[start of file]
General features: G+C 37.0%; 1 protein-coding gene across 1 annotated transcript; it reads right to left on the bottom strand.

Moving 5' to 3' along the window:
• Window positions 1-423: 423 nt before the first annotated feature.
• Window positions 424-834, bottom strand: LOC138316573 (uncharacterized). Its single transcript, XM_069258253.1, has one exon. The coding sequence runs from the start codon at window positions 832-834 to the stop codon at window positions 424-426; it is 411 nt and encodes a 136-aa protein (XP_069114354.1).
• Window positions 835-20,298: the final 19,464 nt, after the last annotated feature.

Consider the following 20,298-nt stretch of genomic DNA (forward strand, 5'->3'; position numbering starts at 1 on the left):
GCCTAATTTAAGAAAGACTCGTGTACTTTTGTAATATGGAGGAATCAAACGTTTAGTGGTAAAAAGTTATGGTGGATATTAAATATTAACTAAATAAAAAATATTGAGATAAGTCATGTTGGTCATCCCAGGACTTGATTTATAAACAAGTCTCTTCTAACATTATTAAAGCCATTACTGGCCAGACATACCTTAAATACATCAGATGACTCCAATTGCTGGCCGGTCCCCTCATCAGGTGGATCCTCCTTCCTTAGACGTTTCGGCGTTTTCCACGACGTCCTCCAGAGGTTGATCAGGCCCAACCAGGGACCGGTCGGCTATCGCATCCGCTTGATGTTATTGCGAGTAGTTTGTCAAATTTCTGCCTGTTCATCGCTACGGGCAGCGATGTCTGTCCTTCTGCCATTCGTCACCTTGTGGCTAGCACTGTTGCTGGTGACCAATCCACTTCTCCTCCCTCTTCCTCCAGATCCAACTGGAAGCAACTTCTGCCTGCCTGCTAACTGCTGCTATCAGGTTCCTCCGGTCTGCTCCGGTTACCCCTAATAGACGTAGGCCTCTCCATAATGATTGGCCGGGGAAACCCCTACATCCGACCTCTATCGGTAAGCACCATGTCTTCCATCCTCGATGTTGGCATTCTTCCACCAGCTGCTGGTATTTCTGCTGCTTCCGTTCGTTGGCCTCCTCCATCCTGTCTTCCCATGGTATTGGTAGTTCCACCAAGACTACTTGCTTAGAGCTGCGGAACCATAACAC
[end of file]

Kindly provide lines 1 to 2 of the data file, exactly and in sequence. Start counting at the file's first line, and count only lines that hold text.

General features: G+C 37.0%; 1 protein-coding gene across 1 annotated transcript; it reads right to left on the bottom strand.

Moving 5' to 3' along the window: